The first thing which catches every reader’s eye is the title of the content. A page title outlines the ideology of the content and plays a pivotal role in driving traffic. So have you found Google changing your page titles on the search result page?
Yes, Google does modify Page Titles
It is a completely automated process and happens primarily to enhance the relevance of the page/description to the search query. This process involves information from multiple sources like description in the title and the meta-tags for each page. Google also uses publicly available information or results generated based on the mark up of that page.
Ideal guidelines to be followed to generate a relevant title:
- Firstly, ensure that every web page on your website has a specified <title> tag. If you are handling a huge website and fear that you may skip few pages, keep in mind to run the HTML suggestions page in search console which will give you a list of pages with missing titles or controversial <title> tags.
- Page titles are expected to be self-explanatory and concise. Ensure to avoid vague phrases and unnecessarily long phrases. Such titles are majorly tweaked when shown on the search results.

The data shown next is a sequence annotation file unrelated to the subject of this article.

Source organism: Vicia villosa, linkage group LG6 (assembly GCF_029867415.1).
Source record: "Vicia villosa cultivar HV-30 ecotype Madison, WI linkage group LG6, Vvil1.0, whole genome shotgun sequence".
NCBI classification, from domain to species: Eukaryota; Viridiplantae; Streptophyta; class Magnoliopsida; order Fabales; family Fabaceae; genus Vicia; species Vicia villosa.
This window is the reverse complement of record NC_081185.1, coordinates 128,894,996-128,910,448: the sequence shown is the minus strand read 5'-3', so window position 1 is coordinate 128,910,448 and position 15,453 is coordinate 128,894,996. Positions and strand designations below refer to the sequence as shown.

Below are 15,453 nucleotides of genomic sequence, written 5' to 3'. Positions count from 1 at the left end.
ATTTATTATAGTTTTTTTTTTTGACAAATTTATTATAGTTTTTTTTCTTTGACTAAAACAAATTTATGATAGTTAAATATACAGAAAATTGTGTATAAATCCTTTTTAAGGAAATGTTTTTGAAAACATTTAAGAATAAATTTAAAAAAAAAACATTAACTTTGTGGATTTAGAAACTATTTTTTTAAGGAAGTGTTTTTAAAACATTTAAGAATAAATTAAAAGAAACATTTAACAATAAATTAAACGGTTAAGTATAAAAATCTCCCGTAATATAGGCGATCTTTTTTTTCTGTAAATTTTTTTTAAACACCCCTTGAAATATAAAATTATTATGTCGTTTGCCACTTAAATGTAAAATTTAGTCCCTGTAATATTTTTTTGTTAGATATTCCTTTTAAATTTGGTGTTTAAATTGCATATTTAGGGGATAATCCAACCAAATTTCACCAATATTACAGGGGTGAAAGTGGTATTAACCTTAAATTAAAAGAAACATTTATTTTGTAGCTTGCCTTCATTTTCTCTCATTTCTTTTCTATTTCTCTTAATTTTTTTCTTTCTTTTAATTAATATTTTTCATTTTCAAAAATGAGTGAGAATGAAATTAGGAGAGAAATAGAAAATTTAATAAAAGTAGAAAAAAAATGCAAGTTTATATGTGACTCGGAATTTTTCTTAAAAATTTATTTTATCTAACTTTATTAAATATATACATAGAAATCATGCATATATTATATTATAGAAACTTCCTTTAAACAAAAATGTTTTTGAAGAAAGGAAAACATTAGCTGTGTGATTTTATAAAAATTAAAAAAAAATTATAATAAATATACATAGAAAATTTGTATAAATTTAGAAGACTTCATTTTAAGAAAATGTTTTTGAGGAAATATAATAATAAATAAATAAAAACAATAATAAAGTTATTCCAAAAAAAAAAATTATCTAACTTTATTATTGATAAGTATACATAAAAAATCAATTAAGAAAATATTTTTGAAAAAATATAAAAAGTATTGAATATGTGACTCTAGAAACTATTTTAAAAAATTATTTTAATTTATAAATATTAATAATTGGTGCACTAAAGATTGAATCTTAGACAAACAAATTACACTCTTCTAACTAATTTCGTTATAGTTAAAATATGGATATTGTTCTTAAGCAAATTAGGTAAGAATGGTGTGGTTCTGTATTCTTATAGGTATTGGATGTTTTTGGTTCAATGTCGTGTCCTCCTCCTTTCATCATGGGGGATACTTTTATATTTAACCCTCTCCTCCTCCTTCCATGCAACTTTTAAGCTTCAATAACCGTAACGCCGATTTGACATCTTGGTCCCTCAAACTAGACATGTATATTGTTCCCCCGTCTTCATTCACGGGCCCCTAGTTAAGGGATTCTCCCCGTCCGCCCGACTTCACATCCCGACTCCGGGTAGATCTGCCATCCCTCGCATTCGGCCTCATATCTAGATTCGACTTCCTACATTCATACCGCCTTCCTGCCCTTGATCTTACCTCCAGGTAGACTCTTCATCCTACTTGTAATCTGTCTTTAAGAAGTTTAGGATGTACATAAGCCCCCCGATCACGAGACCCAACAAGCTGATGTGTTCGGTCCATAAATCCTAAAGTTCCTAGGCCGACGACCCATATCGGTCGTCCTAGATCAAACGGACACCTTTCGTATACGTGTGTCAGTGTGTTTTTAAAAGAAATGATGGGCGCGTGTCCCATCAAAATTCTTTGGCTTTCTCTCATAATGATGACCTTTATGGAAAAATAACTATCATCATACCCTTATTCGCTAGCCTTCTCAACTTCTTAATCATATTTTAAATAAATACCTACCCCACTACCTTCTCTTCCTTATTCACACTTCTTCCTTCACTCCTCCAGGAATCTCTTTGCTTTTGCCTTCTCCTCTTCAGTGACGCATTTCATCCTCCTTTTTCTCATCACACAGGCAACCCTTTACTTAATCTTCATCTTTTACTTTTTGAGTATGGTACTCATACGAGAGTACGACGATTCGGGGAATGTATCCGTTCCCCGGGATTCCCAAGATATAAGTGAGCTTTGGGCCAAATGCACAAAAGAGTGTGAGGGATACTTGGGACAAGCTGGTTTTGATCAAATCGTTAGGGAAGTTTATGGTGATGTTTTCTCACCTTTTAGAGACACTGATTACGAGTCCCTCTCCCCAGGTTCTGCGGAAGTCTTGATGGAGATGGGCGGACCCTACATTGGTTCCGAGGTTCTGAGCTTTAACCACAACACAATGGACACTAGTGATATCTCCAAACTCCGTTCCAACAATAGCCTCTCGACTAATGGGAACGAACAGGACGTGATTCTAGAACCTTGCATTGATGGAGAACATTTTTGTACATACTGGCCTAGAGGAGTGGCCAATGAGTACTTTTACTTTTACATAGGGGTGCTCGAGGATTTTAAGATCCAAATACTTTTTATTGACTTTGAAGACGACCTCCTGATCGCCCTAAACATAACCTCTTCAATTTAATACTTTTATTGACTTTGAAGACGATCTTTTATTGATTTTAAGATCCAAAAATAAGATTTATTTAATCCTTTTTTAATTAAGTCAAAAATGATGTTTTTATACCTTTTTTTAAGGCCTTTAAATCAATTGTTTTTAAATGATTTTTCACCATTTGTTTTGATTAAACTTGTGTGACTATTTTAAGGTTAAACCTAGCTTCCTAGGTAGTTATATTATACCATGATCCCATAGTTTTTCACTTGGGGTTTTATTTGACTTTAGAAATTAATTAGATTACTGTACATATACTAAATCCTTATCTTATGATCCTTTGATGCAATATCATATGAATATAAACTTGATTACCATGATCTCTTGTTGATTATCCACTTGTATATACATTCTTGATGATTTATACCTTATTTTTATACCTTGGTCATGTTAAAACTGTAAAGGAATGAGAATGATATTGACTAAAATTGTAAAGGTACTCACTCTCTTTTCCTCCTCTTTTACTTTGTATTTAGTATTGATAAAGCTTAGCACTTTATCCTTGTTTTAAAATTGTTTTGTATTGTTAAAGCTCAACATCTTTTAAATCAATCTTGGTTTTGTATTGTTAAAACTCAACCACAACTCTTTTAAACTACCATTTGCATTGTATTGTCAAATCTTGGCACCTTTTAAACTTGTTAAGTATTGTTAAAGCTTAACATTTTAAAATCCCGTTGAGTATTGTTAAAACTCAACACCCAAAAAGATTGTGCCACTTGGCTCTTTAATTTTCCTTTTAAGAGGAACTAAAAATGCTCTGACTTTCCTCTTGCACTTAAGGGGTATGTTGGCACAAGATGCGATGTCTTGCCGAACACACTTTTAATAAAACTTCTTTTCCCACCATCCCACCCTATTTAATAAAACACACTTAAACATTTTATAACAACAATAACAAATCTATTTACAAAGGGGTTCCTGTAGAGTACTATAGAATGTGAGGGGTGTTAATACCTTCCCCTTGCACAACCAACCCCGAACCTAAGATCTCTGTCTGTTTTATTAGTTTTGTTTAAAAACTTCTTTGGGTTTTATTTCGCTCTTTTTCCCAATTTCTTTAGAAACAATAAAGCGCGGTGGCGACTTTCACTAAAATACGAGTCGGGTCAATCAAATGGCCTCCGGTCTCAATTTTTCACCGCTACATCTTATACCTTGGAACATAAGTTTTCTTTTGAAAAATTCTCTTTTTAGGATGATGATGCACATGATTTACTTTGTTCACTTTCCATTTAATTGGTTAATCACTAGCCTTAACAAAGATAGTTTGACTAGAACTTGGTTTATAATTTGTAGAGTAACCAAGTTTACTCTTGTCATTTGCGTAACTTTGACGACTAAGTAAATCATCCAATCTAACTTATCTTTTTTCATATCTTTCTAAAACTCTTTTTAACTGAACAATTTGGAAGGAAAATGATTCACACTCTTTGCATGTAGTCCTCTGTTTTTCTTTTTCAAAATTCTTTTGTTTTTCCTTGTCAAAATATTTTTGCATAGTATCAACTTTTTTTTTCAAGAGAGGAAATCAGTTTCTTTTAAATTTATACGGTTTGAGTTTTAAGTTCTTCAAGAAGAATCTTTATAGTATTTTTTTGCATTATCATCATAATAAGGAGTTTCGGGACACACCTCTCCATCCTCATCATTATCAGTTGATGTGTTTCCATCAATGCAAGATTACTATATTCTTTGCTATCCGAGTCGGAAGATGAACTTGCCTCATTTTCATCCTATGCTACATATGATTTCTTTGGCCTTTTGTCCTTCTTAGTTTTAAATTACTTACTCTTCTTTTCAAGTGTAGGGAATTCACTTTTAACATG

- It is important to have keywords in the title but too much of keyword stuffing may not help. It may seem inappropriate to Google and readers both alike.
- The page title should represent the content of the page. It must not mislead the users at any cost. Boilerplate titles like “<brand name>-videos, home” may not add value and will drive traffic away from your webpage. Work on your page title for utmost relevancy with a meta-description to explain the page content. HTML suggestions in search console lists duplicate page titles also.
- Branding of titles is a great approach but too much focus on it may generate repetitive results. Consider including your brand name in the beginning or end separated by a delimiter. For eg. <Brand name>- Sign in here!
- Using robots.txt disallows Google from crawling that page on your website but it may be indexed when found from some other source. In such a case, when Google does not find a valid page title, it will depend on off-page content such as anchor text from other websites to title your page. To completely block your page or URL, you could use “no index” directive.
The difference between search result title and page title:
If Google finds that one or many of the above mentioned guidelines have not been followed, it tries to improve the quality of title. At times, even well- formulated page titles could be changed. When a user keys in his query, Google tries to throw out the most relevant results in return. If your page title has been changed based on that alternative text, it means Google could meet the user requirement only after changing your page title. This is mutually beneficial for both you and the user as you get more clicks and the user gets the information he needs. All you will have to do is work on the alternative text and evaluate if it does add value and relevance to your content.
To sum up:
It is not only the quality of content on page which is important but also the page title which will need to speak for itself.